Reply to “Down Syndrome Cognitive Marker's Significance in Alzheimer's Disease and Dementia Management”

Publication date: Available online 23 August 2019Source: Alzheimer's &DementiaAuthor(s): Carla M. Startin, Sarah Hamburg, Rosalyn Hithersay, Tamara Al-Janabi, Kin Y. Mok, John Hardy, Andre Strydom
Source: Alzheimer's and Dementia: The Journal of the Alzheimer's Association - Category: Geriatrics Source Type: research

Related Links:

Publication date: Available online 20 September 2019Source: Alzheimer's &DementiaAuthor(s): Ríona Mc Ardle, Brook Galna, Paul Donaghy, Alan Thomas, Lynn RochesterAbstractObjectiveWe aimed to refine the hypothesis that dementia has a unique signature of gait impairment reflective of underlying pathology by considering two dementia subtypes, Alzheimer's disease (AD) and Lewy body disease (LBD), and exploring the role of cognition in disease-specific gait impairments.BackgroundAccurately differentiating AD and LBD is important for treatment and disease management. Early evidence suggests gait could be a marker of d...
Source: Alzheimer's and Dementia: The Journal of the Alzheimer's Association - Category: Geriatrics Source Type: research
CONCLUSION: Current state of knowledge makes the usage of cholesterol markers of cognitive decline in clinical practice impossible. PMID: 31530269 [PubMed - as supplied by publisher]
Source: Current Aging Science - Category: Geriatrics Tags: Curr Aging Sci Source Type: research
In clinical practice “Doctor, do I have dementia?” is an increasingly common question, but one that is often difficult to answer.  Accurate diagnosis is the first step in managing someone with cognitive concerns. Early diagnosis of a cognitive syndrome, if present, can allow people to make sense of their symptoms, and can help people plan their future, while allowing access to treatments and support.To mark World Alzheimer's Day on September 21, theCochrane Dementia and Cognitive Improvement Group have brought together all the completed test accuracy reviews focusing on cognitive screening tests and questi...
Source: Cochrane News and Events - Category: Information Technology Authors: Source Type: news
Publication date: September 2019Source: Alzheimer's &Dementia, Volume 15, Issue 9Author(s):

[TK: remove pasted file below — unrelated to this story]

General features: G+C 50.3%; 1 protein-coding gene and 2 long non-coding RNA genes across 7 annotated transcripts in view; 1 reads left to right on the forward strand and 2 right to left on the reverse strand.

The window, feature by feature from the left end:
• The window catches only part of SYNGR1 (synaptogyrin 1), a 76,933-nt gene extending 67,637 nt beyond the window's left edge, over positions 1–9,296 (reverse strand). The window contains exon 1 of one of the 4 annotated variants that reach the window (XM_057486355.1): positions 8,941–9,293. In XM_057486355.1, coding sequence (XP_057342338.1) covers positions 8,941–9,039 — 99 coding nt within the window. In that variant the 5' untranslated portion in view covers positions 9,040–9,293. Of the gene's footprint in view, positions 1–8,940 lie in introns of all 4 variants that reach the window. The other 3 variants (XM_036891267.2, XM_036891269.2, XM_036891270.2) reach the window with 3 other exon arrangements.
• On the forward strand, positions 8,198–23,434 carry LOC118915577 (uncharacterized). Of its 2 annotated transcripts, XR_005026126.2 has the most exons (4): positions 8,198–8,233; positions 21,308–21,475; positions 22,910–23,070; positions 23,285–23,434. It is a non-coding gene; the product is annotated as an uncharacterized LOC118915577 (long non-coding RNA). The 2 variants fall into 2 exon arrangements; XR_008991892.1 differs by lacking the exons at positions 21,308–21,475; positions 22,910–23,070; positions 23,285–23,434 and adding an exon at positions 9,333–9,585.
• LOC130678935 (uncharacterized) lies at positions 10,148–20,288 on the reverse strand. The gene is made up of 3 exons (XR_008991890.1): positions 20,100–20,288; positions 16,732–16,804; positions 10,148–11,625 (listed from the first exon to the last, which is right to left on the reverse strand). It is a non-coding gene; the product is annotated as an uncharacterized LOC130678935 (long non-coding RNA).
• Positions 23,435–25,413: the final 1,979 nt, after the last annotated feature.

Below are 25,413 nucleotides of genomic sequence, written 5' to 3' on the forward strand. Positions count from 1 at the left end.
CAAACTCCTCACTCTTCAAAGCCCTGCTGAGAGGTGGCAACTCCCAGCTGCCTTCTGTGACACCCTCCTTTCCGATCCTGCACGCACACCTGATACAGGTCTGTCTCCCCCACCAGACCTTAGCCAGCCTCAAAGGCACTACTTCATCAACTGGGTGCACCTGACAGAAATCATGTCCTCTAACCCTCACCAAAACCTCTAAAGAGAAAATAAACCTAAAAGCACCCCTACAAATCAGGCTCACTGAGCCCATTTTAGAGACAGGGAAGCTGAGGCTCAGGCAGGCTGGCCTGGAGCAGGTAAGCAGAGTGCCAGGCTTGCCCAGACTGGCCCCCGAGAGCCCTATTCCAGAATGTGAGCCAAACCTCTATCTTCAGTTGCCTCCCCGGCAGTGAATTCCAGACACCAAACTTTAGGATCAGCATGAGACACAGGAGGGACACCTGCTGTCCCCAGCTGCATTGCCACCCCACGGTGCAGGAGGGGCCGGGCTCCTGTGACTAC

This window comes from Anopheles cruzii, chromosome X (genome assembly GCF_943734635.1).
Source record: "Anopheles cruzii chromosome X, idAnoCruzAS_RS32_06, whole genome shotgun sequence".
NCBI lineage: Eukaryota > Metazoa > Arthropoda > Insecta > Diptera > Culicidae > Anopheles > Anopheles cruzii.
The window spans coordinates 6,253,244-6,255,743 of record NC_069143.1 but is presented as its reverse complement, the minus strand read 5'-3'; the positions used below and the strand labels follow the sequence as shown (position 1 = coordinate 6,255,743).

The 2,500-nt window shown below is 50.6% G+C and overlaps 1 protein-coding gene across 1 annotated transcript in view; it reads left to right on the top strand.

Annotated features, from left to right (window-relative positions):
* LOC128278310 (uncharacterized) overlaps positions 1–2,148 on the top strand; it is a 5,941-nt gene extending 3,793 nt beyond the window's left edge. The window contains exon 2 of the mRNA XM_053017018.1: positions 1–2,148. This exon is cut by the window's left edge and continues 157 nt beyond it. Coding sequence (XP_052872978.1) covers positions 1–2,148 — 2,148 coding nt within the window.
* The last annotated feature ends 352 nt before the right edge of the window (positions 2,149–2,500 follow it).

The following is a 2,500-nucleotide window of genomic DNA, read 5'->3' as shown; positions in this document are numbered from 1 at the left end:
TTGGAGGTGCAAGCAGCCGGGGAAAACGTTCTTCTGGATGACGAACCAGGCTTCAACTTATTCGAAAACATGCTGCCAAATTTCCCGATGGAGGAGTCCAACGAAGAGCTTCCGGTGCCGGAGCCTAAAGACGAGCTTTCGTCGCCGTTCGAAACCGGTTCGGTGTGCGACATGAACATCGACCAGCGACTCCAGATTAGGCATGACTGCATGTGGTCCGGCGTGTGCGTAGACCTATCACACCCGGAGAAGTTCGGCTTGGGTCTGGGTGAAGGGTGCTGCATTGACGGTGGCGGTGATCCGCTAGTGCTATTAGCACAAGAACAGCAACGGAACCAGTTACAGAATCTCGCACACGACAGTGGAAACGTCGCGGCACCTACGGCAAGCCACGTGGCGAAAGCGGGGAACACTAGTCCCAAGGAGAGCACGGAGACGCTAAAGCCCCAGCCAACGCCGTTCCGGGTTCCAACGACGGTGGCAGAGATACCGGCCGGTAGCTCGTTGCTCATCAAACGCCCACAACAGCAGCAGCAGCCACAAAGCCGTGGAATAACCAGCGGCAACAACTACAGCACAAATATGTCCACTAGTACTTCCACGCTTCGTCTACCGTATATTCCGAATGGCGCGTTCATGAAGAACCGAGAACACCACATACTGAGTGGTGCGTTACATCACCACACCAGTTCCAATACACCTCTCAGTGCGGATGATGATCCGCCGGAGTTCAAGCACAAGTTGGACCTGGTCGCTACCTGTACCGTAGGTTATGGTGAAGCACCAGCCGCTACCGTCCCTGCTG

Source: Alzheimer's and Dementia: The Journal of the Alzheimer's Association - Category: Geriatrics Source Type: research
Publication date: September 2019Source: Alzheimer's &Dementia, Volume 15, Issue 9Author(s):
Source: Alzheimer's and Dementia: The Journal of the Alzheimer's Association - Category: Geriatrics Source Type: research
Publication date: September 2019Source: Alzheimer's &Dementia, Volume 15, Issue 9Author(s):
Source: Alzheimer's and Dementia: The Journal of the Alzheimer's Association - Category: Geriatrics Source Type: research
Publication date: September 2019Source: Alzheimer's &Dementia, Volume 15, Issue 9Author(s):
Source: Alzheimer's and Dementia: The Journal of the Alzheimer's Association - Category: Geriatrics Source Type: research
Publication date: September 2019Source: Alzheimer's &Dementia, Volume 15, Issue 9Author(s): Alzheimer's
Source: Alzheimer's and Dementia: The Journal of the Alzheimer's Association - Category: Geriatrics Source Type: research
Publication date: September 2019Source: Alzheimer's &Dementia, Volume 15, Issue 9Author(s): Sam Gandy, Toshiharu Suzuki
Source: Alzheimer's and Dementia: The Journal of the Alzheimer's Association - Category: Geriatrics Source Type: research
“Get out! Get out!” My wife, Joan, having just woken up, was screaming, and hitting out wildly at the stranger in her bed. She was in a panic, her body shaking with fright. “Get away from here. Get out!” The man she perceived as a stranger was me, her husband of more than forty years. Joan was eight years into the destructive course of atypical early-onset Alzheimer’s disease, a horrific disorder that ravaged her, leaving her blind and with serious dementia. At that moment, she was experiencing something called Capgras Syndrome, in which patients become deluded that those close to them and the...
Source: TIME: Health - Category: Consumer Health News Authors: Tags: Uncategorized Books health ideas Source Type: news
More News: Alzheimer's | Dementia | Geriatrics